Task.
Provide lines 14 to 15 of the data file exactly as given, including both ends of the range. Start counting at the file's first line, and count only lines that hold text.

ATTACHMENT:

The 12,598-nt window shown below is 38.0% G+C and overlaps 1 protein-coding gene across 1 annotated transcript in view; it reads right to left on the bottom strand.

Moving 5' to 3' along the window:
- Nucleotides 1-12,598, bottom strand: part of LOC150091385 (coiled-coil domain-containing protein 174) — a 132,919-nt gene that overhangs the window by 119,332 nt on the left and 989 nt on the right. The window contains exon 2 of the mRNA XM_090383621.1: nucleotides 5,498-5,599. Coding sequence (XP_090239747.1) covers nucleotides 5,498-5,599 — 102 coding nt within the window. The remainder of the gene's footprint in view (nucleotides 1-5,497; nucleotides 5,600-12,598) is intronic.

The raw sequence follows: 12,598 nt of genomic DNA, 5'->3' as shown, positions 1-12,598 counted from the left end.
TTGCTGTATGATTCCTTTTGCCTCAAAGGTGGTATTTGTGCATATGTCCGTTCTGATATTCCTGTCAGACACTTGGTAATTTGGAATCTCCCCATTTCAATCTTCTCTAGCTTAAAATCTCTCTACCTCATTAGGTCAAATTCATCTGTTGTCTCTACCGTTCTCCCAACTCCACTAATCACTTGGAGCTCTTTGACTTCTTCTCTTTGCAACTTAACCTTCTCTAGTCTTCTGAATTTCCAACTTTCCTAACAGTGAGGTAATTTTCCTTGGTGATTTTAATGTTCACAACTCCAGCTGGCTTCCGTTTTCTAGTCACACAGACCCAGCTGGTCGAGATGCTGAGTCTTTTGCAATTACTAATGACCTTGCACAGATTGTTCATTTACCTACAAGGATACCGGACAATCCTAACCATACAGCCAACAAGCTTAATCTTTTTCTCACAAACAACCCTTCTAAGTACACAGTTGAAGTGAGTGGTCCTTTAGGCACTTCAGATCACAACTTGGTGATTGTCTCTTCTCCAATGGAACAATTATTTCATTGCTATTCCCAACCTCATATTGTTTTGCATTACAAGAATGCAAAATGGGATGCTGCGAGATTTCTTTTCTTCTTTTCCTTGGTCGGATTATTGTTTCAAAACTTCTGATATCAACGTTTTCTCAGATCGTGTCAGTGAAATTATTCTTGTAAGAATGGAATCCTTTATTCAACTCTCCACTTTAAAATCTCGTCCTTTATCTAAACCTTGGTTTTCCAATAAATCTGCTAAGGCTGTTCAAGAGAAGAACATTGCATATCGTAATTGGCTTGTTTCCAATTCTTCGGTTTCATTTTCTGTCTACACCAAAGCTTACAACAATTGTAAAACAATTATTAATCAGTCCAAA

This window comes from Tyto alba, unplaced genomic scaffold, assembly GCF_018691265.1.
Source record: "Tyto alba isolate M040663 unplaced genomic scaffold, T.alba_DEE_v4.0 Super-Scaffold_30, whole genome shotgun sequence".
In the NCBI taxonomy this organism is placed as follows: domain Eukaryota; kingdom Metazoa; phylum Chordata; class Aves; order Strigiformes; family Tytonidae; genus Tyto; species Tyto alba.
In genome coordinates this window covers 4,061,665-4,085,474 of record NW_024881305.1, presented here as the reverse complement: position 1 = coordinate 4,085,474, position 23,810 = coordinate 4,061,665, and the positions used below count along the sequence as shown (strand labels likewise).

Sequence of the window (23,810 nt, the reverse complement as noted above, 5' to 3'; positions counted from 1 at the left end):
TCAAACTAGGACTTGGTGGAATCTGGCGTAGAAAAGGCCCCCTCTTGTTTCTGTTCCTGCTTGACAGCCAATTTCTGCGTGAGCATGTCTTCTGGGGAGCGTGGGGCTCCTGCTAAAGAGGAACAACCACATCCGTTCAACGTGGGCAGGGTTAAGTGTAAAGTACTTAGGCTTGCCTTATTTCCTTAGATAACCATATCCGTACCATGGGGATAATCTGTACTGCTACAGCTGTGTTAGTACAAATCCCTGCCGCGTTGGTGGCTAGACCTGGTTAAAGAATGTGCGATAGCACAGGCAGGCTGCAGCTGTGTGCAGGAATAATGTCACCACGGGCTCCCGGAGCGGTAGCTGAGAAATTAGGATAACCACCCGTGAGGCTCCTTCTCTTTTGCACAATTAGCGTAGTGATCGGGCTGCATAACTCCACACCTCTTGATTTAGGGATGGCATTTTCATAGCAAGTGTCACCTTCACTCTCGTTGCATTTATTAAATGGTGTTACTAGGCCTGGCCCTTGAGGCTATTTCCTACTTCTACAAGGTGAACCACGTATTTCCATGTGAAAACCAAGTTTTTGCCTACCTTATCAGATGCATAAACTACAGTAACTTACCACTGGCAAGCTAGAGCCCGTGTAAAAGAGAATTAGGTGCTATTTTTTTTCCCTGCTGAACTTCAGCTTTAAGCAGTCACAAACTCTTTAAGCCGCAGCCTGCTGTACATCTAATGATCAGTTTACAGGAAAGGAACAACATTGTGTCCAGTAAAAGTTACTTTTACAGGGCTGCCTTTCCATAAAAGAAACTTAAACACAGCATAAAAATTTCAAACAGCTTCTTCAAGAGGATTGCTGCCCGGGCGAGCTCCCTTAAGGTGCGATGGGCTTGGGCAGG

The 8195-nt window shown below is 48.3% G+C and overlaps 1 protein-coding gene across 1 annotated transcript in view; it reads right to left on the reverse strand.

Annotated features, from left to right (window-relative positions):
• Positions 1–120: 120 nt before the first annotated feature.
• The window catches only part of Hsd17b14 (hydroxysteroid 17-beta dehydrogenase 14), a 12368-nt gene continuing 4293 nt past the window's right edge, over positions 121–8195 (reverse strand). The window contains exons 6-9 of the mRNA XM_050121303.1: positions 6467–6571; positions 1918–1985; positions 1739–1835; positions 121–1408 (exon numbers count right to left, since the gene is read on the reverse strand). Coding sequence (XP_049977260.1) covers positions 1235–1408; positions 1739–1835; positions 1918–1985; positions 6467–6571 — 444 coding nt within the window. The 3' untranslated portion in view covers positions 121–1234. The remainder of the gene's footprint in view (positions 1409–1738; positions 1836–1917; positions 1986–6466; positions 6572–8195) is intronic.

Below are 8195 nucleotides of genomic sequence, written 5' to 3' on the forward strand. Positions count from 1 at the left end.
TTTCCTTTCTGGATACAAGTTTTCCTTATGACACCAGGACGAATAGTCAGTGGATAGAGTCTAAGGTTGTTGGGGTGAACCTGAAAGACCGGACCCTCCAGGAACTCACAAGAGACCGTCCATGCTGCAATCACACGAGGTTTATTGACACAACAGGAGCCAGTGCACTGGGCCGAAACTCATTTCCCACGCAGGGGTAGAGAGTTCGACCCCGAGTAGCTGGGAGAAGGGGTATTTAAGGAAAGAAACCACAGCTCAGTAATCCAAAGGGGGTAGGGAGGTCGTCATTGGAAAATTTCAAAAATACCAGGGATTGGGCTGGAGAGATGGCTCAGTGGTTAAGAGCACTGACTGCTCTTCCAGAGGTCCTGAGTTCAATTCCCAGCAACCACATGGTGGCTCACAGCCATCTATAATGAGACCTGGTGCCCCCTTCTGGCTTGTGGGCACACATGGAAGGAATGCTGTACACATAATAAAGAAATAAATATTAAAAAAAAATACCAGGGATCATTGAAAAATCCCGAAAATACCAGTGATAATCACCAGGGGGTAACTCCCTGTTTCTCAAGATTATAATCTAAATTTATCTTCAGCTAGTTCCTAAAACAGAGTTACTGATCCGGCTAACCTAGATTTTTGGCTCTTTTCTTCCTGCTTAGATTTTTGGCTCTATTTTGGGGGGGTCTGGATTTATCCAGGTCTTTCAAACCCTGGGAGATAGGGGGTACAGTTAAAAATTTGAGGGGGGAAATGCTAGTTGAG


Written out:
• Positions 1–120: 120 nt before the first annotated feature.
• The window catches only part of Hsd17b14 (hydroxysteroid 17-beta dehydrogenase 14), a 12368-nt gene continuing 4293 nt past the window's right edge, over positions 121–8195 (reverse strand). The window contains exons 6-9 of the mRNA XM_050121303.1: positions 6467–6571; positions 1918–1985; positions 1739–1835; positions 121–1408 (exon numbers count right to left, since the gene is read on the reverse strand). Coding sequence (XP_049977260.1) covers positions 1235–1408; positions 1739–1835; positions 1918–1985; positions 6467–6571 — 444 coding nt within the window. The 3' untranslated portion in view covers positions 121–1234. The remainder of the gene's footprint in view (positions 1409–1738; positions 1836–1917; positions 1986–6466; positions 6572–8195) is intronic.